An Italian hotel owner had issued an etiquette guide for 'uncouth' Russian tourists, though he may not need have worried. The Association of Russian Tourism Agents issued statistics that showing that Egypt is the most attractive country for Russian tourists in 2014. More than 500,000 Russians visited Egypt in the first quarter of 2014, while Thailand ranked second with 409,000 in the first quarter of 2014 and the UAE came in third with 215,000.
As the summer tourist season approaches, Italians have a message for their rich Russian visitors - "you may be minted, but you have no manners."
Big-spending Russians have proved a lifeline for the Italian tourist sector during the last few years of economic recession but the Russian tourists are often perceived as boorish, brash and rude.
|Italians tell rich Russians how to avoid being boorish and rude when they descend on Tuscany's smart resorts for the summer. The eastern tourists have gained a reputation among locals for being 'arrogant', according to Italian newspaper La Repubblica, for not thanking staff or appearing cheerful enough.|
Salvatore Madonna runs luxury hotels in Forte dei Marmi, an upmarket resort on the Tuscan coast which caters to Russians with menus written in Cyrillic and plentiful designer outlets, and has been nicknamed “Moscow-on-Sea”.
The three-minute advertisement advises Russians to “smile more”, to say thank you more often and to be more pleasant in their dealings with waiters and hotel staff.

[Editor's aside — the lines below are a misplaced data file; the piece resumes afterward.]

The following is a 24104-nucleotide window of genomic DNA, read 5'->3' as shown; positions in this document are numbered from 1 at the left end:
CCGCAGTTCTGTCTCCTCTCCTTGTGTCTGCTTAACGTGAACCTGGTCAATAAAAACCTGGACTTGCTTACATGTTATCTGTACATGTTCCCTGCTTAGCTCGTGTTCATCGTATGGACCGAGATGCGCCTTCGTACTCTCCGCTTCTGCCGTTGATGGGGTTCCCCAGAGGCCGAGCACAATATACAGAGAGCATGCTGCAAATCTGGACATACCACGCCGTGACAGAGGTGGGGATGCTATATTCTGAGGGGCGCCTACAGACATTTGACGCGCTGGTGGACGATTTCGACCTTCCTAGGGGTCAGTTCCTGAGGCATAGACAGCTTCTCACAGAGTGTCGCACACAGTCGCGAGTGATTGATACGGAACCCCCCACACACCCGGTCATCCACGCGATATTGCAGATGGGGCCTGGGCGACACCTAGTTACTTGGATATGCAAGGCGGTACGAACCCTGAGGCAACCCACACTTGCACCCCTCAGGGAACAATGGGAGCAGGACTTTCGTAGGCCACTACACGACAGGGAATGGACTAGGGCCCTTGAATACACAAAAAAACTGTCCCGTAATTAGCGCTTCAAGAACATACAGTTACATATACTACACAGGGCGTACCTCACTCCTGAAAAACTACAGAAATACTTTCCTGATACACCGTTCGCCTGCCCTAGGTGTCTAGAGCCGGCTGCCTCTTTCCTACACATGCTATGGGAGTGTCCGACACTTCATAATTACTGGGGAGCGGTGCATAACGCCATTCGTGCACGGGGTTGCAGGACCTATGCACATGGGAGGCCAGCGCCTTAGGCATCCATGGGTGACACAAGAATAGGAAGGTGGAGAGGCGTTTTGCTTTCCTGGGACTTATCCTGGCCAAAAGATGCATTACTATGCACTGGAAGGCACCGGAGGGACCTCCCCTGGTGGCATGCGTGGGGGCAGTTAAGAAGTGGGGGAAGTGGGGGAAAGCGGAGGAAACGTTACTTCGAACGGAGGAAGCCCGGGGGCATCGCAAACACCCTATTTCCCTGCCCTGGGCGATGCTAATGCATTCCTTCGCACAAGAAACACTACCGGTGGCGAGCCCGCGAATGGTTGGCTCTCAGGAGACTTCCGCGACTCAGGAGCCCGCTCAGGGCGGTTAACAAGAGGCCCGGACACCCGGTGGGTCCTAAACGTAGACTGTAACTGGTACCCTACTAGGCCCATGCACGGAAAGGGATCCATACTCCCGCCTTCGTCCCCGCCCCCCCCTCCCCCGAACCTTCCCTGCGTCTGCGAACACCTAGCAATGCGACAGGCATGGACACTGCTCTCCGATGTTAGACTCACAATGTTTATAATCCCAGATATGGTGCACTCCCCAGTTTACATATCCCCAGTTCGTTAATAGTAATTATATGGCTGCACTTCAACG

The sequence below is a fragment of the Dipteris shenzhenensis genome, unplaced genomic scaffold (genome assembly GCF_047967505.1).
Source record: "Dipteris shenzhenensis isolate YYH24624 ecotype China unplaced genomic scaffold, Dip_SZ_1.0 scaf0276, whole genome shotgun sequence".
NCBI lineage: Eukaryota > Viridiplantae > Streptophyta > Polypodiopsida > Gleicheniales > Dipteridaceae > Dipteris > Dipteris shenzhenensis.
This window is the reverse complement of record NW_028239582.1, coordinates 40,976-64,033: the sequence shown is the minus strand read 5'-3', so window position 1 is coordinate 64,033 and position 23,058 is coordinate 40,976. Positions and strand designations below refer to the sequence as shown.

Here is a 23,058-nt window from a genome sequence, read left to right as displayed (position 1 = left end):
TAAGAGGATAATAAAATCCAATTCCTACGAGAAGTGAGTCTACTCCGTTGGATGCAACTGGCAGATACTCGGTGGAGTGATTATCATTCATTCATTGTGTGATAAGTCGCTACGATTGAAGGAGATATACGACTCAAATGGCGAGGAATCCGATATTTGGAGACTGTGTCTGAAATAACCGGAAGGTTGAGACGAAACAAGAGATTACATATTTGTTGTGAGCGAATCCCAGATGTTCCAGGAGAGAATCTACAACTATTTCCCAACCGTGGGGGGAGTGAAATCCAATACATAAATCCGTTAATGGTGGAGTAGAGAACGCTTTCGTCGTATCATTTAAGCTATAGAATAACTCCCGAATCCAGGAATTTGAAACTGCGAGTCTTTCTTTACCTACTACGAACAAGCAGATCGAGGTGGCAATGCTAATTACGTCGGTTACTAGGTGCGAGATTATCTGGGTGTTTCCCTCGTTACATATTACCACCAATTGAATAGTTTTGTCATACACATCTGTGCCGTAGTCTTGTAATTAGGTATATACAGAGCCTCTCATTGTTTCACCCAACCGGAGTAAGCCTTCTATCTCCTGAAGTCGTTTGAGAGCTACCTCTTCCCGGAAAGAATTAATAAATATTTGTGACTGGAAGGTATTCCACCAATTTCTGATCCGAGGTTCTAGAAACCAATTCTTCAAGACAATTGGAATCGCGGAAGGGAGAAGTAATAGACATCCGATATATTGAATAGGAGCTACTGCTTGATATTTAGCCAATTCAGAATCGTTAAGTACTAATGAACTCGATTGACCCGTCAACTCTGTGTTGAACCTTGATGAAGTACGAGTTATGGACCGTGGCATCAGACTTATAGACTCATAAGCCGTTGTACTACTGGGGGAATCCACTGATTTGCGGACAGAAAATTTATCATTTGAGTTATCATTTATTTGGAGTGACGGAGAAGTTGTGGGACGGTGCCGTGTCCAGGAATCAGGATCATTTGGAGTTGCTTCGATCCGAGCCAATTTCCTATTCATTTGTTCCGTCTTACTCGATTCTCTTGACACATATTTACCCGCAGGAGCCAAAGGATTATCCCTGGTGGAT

|Italians order an espresso or a caffe macchiato - an espresso with a dash of milk.|
Italians instead would order an espresso or a caffe macchiato - an espresso with a dash of milk.
Nor should red wine be ordered with fish – for seafood, it has to be white wine every time. Cashed-up Russians are also warned that it is vulgar to choose the most expensive wine on the list.
The advert, which will be shown on TV in Russia and on Russian social media networks, features Ljudmila Radcenko, a Russian model who lives in Italy.
“The first rule when you enter a hotel is to say hello, smile, and to look the person in the eye.
“In Russia we're maybe not really used to doing that,” she says, speaking in Italian but with Russian sub-titles on the screen.
Even showy Italians baulk at Russian women wearing barely-there, sequinned bikinis and swim costumes.
“Russian women who love to wear high heels and tiny bikinis should perhaps avoid those,” she says.
“When you leave the hotel, it's nice to be communicative, to express your satisfaction for the service, to smile and say thank you,” Ms Radcenko concludes in her advice to her compatriots.
Mr Madonna, the head of a luxury hotel group called Soft Living Places, says he hopes the short film will help “better integrate” Russian tourists to Italy.
Teaching uncouth Russians how to behave in a more civil way should not be construed as Italian arrogance, he said, but a way of gently shepherding tourists towards more culturally acceptable behaviour.
“It is mortifying for the people who dedicate so much time and attention to preparing dishes when they are asked to serve them all at the same time, as the Russians often do,” Mr Madonna said.
“But we don’t want to give them instruction, just to offer advice on some of the peculiarities of the Italian way of life.”